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Back to Section One | Back to Arts & Entertainment
posted Friday, March 23, 2012 - Volume 40 Issue 12
SGN EXCLUSIVE INTERVIEW: Jay Inslee, Democratic candidate for governor
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SGN EXCLUSIVE INTERVIEW: Jay Inslee, Democratic candidate for governor

by Mike Andrew - SGN Staff Writer

Seattle Gay News last talked with Democratic candidate for governor Jay Inslee in July 2011, only a day after he announced his support for marriage equality. A lot has happened since then.

At the time, no one knew for certain that a marriage bill would be introduced in the legislature, that it would pass and be signed by the governor, or that it would be challenged in a statewide referendum campaign.

When SGN reconnected with Inslee in his busy downtown campaign headquarters, he remarked on how much had changed in the intervening eight months.

'It shows how fast people in the community are coming to accept each other,' Inslee said. 'People couldn't have had it on their radar that we'd move this fast. It's been remarkable. Faster than anything in my lifetime.'

'By the way,' Inslee chuckled, 'my 39-year marriage is just as healthy as it was before [the bill passed]. More so.'

'This issue is not new to me,' he added. In fact, Inslee has co-sponsored every piece of pro-LGBT legislation that was introduced in Congress since he was elected to represent Washington's First District in 1999.

In contrast, his probable Republican opponent, Rob McKenna, opposes marriage equality and recently introduced a ballot description of Referendum 74 that a court determined was biased against equality.

'He's stuck, he's going backwards,' Inslee said of McKenna.

'This is a forward-looking state. We value acceptance and tolerance. I'd love to convince him, but my job is to make sure that he's retired from public office.

'In so many ways, this election is a fork in the road for the state. We've always valued equality. We've always valued innovation. We've always valued environmental protection. We don't want to go backwards.'

Inslee's early stand for marriage equality earned him the support of Gavin Newsom, now lieutenant governor of California and a rising star in the Democratic party. Newsom will be the featured guest at an Inslee fundraiser March 30 at the Seattle Sheraton Hotel.

As mayor of San Francisco, Newsom ordered the city to issue marriage licenses to Gay and Lesbian couples, sparking the court case that resulted in a California Supreme Court decision that briefly legalized same-sex marriage.

'I don't know him well personally,' Inslee said of Newsom, 'but I know his civil rights work. I think he showed great courage. He moved the situation forward. I appreciate his support. I think it shows an understanding that my race is an important one to win.'

Inslee says he has always been optimistic about his chances. Although he lagged behind McKenna in early polling, two more recent polls show him running neck-and-neck with his rival.

'Early polls are going to bounce all over the place,' Inslee said. 'We'll be ahead in some and we'll be behind in some.'

Nevertheless, he said, 'We will do exactly what we need to do - which is to win. We will win because of our job-creation message, and because our value system reflects the values of the state.'

The November ballot will feature President Obama, Sen. Maria Cantwell and every statewide office including governor, a host of state legislators, and - probably - Referendum 74.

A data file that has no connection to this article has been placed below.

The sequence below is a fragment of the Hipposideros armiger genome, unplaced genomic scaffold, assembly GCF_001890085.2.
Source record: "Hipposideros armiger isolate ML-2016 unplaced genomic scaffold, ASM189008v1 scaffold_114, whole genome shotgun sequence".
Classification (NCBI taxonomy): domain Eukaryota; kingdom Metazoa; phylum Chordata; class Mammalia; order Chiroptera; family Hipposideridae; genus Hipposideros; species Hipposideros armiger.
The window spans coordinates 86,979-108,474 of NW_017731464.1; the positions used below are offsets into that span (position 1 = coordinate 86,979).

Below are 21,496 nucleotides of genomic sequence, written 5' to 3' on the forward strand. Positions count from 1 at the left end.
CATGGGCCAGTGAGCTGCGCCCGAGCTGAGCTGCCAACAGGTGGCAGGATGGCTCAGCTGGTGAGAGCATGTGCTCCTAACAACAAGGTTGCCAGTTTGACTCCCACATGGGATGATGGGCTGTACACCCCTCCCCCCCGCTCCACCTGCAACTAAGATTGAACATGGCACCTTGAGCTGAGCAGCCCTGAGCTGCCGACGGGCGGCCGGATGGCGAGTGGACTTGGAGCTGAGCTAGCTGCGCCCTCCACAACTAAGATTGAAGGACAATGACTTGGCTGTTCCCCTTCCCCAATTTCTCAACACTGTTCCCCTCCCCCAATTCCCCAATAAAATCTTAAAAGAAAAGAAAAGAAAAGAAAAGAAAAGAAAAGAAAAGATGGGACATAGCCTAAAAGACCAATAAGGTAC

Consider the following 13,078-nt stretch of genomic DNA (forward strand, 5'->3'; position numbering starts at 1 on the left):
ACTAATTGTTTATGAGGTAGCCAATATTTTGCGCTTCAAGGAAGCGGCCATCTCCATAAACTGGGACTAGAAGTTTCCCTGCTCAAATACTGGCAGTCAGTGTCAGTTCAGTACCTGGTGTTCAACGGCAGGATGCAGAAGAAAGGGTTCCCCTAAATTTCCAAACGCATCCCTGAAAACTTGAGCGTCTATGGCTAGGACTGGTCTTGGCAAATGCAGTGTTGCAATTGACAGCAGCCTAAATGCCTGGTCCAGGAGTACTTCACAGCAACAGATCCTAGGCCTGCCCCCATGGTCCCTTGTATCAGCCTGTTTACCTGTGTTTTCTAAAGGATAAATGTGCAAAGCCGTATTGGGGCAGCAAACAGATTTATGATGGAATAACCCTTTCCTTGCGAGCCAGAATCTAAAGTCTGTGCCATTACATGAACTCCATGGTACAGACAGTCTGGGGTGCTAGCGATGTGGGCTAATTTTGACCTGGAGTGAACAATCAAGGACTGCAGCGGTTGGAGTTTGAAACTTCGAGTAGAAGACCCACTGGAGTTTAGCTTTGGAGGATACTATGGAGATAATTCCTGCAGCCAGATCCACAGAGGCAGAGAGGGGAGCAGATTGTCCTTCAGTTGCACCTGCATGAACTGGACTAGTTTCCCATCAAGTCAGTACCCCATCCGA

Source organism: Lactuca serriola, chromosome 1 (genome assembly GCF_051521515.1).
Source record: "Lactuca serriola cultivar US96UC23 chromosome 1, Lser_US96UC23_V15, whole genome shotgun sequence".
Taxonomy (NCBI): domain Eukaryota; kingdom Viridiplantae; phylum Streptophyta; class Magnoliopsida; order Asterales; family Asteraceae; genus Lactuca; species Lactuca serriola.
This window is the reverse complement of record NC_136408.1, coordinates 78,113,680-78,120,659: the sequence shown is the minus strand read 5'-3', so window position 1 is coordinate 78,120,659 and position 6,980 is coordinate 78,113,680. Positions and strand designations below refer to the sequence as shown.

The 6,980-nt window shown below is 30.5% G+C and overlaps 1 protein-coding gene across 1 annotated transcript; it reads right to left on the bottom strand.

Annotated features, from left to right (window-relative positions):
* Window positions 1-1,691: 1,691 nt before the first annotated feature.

Asked if he was worried about competition for resources among all these candidates and ballot issues, Inslee said he was not.

'We're doing well as far as resources go,' Inslee told SGN. 'We've raised $4.2 million. We have 20,000 donors. I expect we might be outspent, but we'll have enough to win.

'On top of that, the president has been helping in a variety of ways. He repealed 'Don't Ask, Don't Tell,' he passed healthcare reform, he's leading on clean energy. And I've been a national leader in these areas.'

Citing Wisconsin's Republican Governor Scott Walker, Inslee warns against 'camouflage candidates' who appear to be moderate but take a hard right turn after they are elected.

'People are coming to understand the risks of allowing Republicans into high office,' he said.

'Look what's going on. The environment is at risk, equality is at risk, collective bargaining is at risk, choice is at risk. We have to redebate all the issues that were settled in the '50s!'

Inslee's campaign slogan is 'Building a Working Washington' and his central message, he says, is jobs.

'People like our jobs message,' Inslee said. 'They like the focus on growing our businesses, growing new jobs, and helping our children have a good life.

'We want to harness the spirit of innovation that this state has. Washington has always been an economic leader in the technological revolutions that have shaped the modern economy - first in aerospace and then in software.

'We invent. We create. We build. That's why I want to serve - to help the state break out of the box.'

Inslee quickly ticked off areas where he believes new jobs can be created - 'aerospace, biomed, clean energy, computational services.'

'That's why I decided to run,' he continued. 'I asked myself, 'What is the best thing I can do to create jobs?'

Once elected, Inslee said, he hopes to build a bipartisan majority in the legislature. Asked if he thinks he can peel away Republican votes in the same way that Republicans recently peeled away three Democratic senators to pass their budget proposal, Inslee shook his head.

'I don't think of it as 'peeling away,' he said. 'I think of it as trying to find a larger consensus. We'll work with everybody. I'd like to think that Republicans can return to the rational social and environmental values they once had.'

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